The Commercial Court recently considered a case(1) in which Habas, a Turkish company, had entered into a contract (through its agents, Charter Alpha Limited and Steel Park Limited) with VSC, a Hong Kong company, for the sale by Habas of 15,000 metric tons of steel. No delivery was made and VSC commenced arbitration proceedings. The contract specified International Chamber of Commerce arbitration in London, but did not provide for a governing law.
The tribunal accepted jurisdiction and found that Charter Alpha Limited and Steel Park Limited had ostensible authority to conclude the contract, including the arbitration agreement, on Habas's behalf, which was therefore binding on the parties.
Habas challenged the tribunal's jurisdiction under Section 67 of the Arbitration Act 1996. Section 67 provides that a party to arbitral proceedings may challenge an award made by the tribunal on the basis that the tribunal did not have substantive jurisdiction. Under Section 73 of the statute, a party may lose the right to object if it did not raise the objection during the arbitration itself.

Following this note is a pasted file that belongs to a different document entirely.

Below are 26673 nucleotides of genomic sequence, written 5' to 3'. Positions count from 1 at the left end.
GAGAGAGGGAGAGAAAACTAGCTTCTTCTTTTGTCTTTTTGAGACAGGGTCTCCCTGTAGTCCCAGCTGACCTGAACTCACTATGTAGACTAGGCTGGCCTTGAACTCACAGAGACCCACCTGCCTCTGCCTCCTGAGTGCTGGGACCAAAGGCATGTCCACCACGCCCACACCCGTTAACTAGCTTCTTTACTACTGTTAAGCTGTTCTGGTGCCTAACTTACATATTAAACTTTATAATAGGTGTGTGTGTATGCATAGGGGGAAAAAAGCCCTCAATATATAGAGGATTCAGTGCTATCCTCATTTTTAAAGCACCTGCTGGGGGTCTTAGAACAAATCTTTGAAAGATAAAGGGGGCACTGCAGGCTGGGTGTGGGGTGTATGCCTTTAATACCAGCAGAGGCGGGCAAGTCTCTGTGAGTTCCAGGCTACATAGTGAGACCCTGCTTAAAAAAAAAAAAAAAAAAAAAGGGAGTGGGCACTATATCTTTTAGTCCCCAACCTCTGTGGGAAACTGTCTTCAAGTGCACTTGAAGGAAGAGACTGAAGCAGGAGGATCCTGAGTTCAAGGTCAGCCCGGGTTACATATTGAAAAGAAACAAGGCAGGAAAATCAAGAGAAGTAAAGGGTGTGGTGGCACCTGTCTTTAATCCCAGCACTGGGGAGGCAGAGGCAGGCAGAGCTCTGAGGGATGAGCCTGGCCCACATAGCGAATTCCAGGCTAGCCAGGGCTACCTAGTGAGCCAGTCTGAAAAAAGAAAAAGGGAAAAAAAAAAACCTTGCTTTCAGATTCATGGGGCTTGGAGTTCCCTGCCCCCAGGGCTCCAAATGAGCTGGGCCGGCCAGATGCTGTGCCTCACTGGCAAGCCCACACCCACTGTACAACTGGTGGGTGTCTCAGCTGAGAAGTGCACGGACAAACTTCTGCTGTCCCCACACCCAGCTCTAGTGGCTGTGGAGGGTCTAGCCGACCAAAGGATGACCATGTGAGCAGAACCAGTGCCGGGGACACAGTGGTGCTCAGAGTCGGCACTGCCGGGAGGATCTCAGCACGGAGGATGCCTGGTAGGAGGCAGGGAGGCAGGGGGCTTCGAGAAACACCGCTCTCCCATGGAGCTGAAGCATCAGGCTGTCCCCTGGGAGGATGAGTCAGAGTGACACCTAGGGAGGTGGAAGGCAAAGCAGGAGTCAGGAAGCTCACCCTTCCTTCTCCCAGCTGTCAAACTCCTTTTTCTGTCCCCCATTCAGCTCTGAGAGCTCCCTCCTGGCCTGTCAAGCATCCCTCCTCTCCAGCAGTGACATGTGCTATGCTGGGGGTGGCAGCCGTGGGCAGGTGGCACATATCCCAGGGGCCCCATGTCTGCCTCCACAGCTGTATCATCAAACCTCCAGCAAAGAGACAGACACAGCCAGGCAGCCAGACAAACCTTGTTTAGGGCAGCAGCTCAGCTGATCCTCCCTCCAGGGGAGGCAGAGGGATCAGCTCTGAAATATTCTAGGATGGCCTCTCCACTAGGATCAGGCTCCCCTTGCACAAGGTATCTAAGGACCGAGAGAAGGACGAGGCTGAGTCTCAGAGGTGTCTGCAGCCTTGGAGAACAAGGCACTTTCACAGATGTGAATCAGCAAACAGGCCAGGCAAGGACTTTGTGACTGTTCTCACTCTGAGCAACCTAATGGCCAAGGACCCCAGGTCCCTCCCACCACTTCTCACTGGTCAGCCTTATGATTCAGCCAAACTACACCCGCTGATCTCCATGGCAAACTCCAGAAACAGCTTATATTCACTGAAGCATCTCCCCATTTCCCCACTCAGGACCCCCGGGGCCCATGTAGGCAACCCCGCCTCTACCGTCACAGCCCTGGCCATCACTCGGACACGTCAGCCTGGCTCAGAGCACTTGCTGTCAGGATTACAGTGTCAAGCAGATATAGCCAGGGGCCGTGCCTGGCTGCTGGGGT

Habas brought its Section 67 challenge on the grounds that the tribunal had erred in finding that there was a binding arbitration agreement, on the basis that:
- Charter Alpha and Steel Park had no actual or ostensible authority to conclude the arbitration agreement on behalf of Habas; and
- there was no binding consensus on the terms of the arbitration agreement.
The court therefore had to consider the following issues:
- whether Habas had lost its right to bring a challenge under Section 67;
- whether there was consensus as to a London arbitration agreement; and
- what law applied to the arbitration agreement.
Habas sought to rely on two jurisdictional objections to the tribunal's award:
- Turkish law was relevant to whether Charter Alpha and Steel Park had authority to enter into the arbitration agreement and as a matter of Turkish law they had no such authority.
- The formal requirements for concluding an arbitration agreement had not been met under Turkish law.
During the arbitration itself, Habas had not relied on questions of Turkish law. VSC argued that as Habas had not referred to Turkish law during the arbitration, these were new grounds of objection which, under Section 73, Habas was not entitled to make.
The court stated that the purpose of Section 73 is to promote principles of openness and fair dealing by ensuring that a party objecting to jurisdiction, and that had decided to take part in the arbitration, should put forward its objections in the arbitral proceedings and not hold them in reserve for a challenge in the courts. On the facts, the court found that Habas's first objection was admissible as it fell within Habas's argument that that there was a lack of authority to enter into the agreement; however, the second objection was a new objection that was barred under Section 73.
On the facts, the court found that there was a binding consensus as to the terms of the contract, which had been agreed by Habas's agents and VSC.